finish up by 19 points. The NASDAQ by a heftier 57, a jump of 1 1/3
percent, and the S&P 500 added 17. It closed back above 1,900.
After all that market turmoil last week, this marks the third straight
day of gains for NASDAQ and the S&P 500.
GHARIB: More now on that big miss for IBM on both earnings and
revenue. Shares fell 7 percent today, as Tyler said easily making it the
biggest decliner in the Dow.
Morgan Brennan takes a closer look now at the troubles at IBM, what`s
driving the slowdown, and how it`s getting rid of one of its struggling
MORGAN BRENNAN, NIGHTLY BUSINESS REPORT CORRESPONDENT: IBM has been
struggling to reinvent itself, as it shifts away from hardware to newer
higher growth industries like Cloud computing. But today`s quarterly
earnings did little to assure investors the massive year`s long transition
is going according to plan.
Big Blue`s profit and revenue sharply missed analysts` expectations.
Thanks to slowing sales in hardware and services. The company also
announced it`s scrapping its five-year plan to grow profit, an ambitious
goal that was supposed to be realized next year.
ART HOGAN, WUNDERLICH SECURITIES: IBM, unfortunately, is saddled with
two-thirds of their business that`s incumbent. It`s very difficult to make
that pace of change at a pace that investors are going to be happy with.
So, this is going to be a story we`ll probably be talking about for a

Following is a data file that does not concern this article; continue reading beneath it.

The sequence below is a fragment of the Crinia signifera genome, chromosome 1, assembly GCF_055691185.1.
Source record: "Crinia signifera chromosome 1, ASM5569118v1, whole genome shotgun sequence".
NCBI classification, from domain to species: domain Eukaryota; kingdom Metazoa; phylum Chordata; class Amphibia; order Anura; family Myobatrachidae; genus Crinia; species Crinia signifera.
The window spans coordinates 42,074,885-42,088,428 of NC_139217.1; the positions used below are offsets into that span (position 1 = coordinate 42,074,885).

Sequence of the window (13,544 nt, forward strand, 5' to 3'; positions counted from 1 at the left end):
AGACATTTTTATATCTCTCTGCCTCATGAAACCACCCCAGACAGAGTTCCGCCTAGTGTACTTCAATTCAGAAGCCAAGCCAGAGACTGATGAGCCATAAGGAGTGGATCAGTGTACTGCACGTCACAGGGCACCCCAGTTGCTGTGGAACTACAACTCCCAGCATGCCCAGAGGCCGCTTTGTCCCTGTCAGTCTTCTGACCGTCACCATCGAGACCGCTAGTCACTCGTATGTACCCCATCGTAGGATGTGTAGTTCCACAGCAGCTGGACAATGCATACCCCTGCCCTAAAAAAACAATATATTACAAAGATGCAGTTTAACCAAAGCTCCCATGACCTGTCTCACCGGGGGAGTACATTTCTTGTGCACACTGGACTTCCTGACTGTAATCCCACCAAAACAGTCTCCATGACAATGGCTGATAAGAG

BRENNAN: The report marks the tenth straight quarterly drop in
revenue for IBM. But the company also announced it`s shedding another
hardware business, micro electronics or its semiconductor manufacturing
operations, in an unusual deal that will pay chipmaker Globalfoundries $1.5
billion to take that business on.
Analysts say that plan rids IBM of the lower margin long struggling
segment but that the company still has a very long way to go. Especially
since profitability is falling in IBM`s other ongoing businesses as well.
JOSEPH FORESI, JANNEY CAPITAL MARKETS: The software business didn`t
grow as fast as expected. And hardware continues to be hurt by
commoditization. Those businesses are moving more towards an even steady
state. The comps are getting a little bit better in some of those
businesses, but they`re still challenged.
BRENNAN (on camera): CEO Ginni Rometty said she`s, quote,
“disappointed” in the company`s performance, blaming a slowdown in client
buying behavior and, quote, “unprecedented pace of change in the industry”.
The company now plans to offer a new profit forecast in January.
For NIGHTLY BUSINESS REPORT, I`m Morgan Brennan.
GHARIB: And one big shareholder in Big Blue today, billionaire
investor Warren Buffett. He`s one of IBM`s largest shareholders. With
today`s sell-off, it`s estimated that Buffett may have lost more than $1
billion — Tyler.
MATHISEN: Our David Faber sat down with IBM CEO Ginni Rometty today
at company headquarters in Armonk, New York. And despite those earnings
and the sharp drop in share price today, Rometty sounded upbeat about where
the company is focusing its efforts right now.
(BEGIN VIDEO CLIP)
ROMETTY: We`re reshaping this company around analytics, around Cloud,
and — the term I use — engagement, social, mobile, security, but all for
the enterprise. Collectively, almost 20 percent growth, improved every
single quarter and even individually each of those areas. Analytics which
ended last year at $16 billion, up in total 8 percent, a very large number.
You take a look at Cloud, greater than 50 percent again. And then social,
mobile, security, every one of them.
(END VIDEO CLIP)
MATHISEN: David Faber is here with us now with more on his exclusive
conversation with Ms. Rometty.
David, welcome. Good to have you with us.
How big a test is this for Ginni Rometty? Is this her first big one?
Is her job at stake here if she can`t turn it around? What?